Jones and English teamed up again to write Scholastic Encyclopedia of the United States at War, which details the United States' involvement in eleven major conflicts, from the American Revolution to the Gulf War. A revised edition, published in 2003, gives information regarding the war in Iraq. A Booklist critic called it "a worthy addition to the [Scholastic Encyclopedia] series."
Jones followed this effort with The Complete Idiot's Guide to NASA, written with Michael Benson. The book describes what it is like to live in space, and also focuses on the subjects of space science, manned flight, space walks, and the future of space travel. The Complete Idiot's Guide to NASA elicited mostly positive reviews. Air Power History reviewer Jacob Neufeld was disappointed by some of the book's omissions, but nevertheless called it "informative and fascinating," further commenting that "the book delivers what it advertises—inspiration for would-be astronauts and fascinating information about NASA." Likewise, Andrew S. Fazekas, writing in Astronomy, noted, "Written in a straightforward style, this guide provides a fascinating glimpse into the world's leading space agency," and concluded that "space lovers will be hard-pressed to find such a thorough, accessible history of spaceflight in one publication."
In 2006 Jones published Sky Walking: An Astronaut's Memoir. Jones's memoir describes in detail his motivations for becoming an astronaut, his rigorous training, and his subsequent four trips into space. Many reviews of Sky Walking were positive. A Science News reviewer pointed out that the book is "jargonfree and without bravado," while Booklist contributor Gilbert Taylor called it "unusually expressive" and found that Jones's "descriptions of launches and landings … are as engrossing as any in the [spaceflight] literature." A Kirkus Reviews critic disagreed, stating that Jones "doesn't provide much excitement" and "lack[s] the touch of the true writer." However, a Publishers Weekly contributor maintained that "with humanity and passion ;h3 Jones powerfully brings to life the world of the modern NASA astronaut."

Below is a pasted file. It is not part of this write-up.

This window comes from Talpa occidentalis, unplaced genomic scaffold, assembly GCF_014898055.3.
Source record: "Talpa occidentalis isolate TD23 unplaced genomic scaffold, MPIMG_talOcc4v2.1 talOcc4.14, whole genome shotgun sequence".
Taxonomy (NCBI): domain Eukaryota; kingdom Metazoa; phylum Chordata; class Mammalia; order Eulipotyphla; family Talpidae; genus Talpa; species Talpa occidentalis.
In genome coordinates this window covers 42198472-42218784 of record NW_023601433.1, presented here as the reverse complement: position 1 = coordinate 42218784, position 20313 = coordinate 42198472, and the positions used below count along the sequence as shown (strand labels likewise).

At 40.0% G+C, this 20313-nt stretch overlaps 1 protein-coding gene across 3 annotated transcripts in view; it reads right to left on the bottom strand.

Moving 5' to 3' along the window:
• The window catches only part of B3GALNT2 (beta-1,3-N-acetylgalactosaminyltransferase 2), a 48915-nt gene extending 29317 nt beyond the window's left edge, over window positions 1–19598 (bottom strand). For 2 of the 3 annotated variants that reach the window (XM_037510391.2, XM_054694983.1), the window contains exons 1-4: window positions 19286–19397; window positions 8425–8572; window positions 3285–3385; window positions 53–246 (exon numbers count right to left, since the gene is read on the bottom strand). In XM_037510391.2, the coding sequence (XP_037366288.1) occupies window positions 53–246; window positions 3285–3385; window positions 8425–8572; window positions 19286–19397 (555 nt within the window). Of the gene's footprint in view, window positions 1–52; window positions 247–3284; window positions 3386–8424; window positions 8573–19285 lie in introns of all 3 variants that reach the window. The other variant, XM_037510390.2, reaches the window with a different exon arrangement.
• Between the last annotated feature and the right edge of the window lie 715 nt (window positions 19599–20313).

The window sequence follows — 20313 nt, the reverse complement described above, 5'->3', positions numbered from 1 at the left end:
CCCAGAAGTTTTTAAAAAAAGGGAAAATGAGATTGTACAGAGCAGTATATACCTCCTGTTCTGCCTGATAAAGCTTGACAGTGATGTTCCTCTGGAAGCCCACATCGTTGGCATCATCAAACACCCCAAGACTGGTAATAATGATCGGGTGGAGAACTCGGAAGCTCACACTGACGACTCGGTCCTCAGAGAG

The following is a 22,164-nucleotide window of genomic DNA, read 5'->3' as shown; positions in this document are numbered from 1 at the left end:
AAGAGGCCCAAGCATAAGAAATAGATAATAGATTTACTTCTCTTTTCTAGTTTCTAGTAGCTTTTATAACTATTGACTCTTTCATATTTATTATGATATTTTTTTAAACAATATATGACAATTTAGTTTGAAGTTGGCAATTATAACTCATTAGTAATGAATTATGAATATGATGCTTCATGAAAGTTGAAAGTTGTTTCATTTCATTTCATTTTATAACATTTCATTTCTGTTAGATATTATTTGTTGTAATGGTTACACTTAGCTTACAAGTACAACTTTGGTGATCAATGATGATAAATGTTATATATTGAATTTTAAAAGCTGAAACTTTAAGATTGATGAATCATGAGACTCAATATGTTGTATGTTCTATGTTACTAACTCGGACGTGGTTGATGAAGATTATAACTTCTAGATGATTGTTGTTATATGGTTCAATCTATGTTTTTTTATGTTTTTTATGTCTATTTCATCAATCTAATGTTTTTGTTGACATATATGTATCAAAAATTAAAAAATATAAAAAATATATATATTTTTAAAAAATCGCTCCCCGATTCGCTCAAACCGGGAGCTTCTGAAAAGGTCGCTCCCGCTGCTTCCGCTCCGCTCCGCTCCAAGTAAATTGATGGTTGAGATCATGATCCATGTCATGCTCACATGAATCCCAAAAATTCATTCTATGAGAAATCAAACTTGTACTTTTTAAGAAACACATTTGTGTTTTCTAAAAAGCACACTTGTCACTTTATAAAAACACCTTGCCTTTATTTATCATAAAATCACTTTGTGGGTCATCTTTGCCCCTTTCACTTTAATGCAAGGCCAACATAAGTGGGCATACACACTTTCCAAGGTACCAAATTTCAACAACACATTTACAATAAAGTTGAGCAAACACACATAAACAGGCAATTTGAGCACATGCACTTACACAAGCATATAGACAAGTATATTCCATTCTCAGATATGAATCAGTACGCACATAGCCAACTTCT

BIOGRAPHICAL AND CRITICAL SOURCES:
Jones, Thomas D., Sky Walking: An Astronaut's Memoir, Smithsonian Books (New York, NY), 2006.
Air Power History, summer, 2002, Jacob Neufeld, review of The Complete Idiot's Guide to NASA, p. 55.
Astronomy, January, 2003, Andrew S. Fazekas, review of The Complete Idiot's Guide to NASA, p. 95.
Booklist, October 15, 1996, Ilana Steinhorn, review of Mission, Earth: Voyage to the Home Planet, p. 415; October 15, 1998, review of Scholastic Encyclopedia of the United States at War, p. 444; January 1, 2006, Gilbert Taylor, review of Sky Walking, p. 40.
Entertainment Weekly, February 10, 2006, Eric Kohn, review of Sky Walking, p. 140.
Kirkus Reviews, December 15, 2005, review of Sky Walking, p. 1311.
Publishers Weekly, September 16, 1996, review of Mission, Earth, p. 84; November 28, 2005, review of Sky Walking, p. 36.
Science News, April 1, 2006, review of Sky Walking, p. 207.
Astronaut Scholarship Foundation Web site, http:// www.astronautscholarship.org/ (July 14, 2006), author biography.
NASA Johnson Space Center Web site, http://www.jsc. nasa.gov/ (July 14, 2006), author biography.
Space Agency Web site, http://www.thespaceagency. org/ (July 14, 2006), author biography.
Tom Jones Home Page, http://www.AstronautTom Jones.com (August 25, 2006).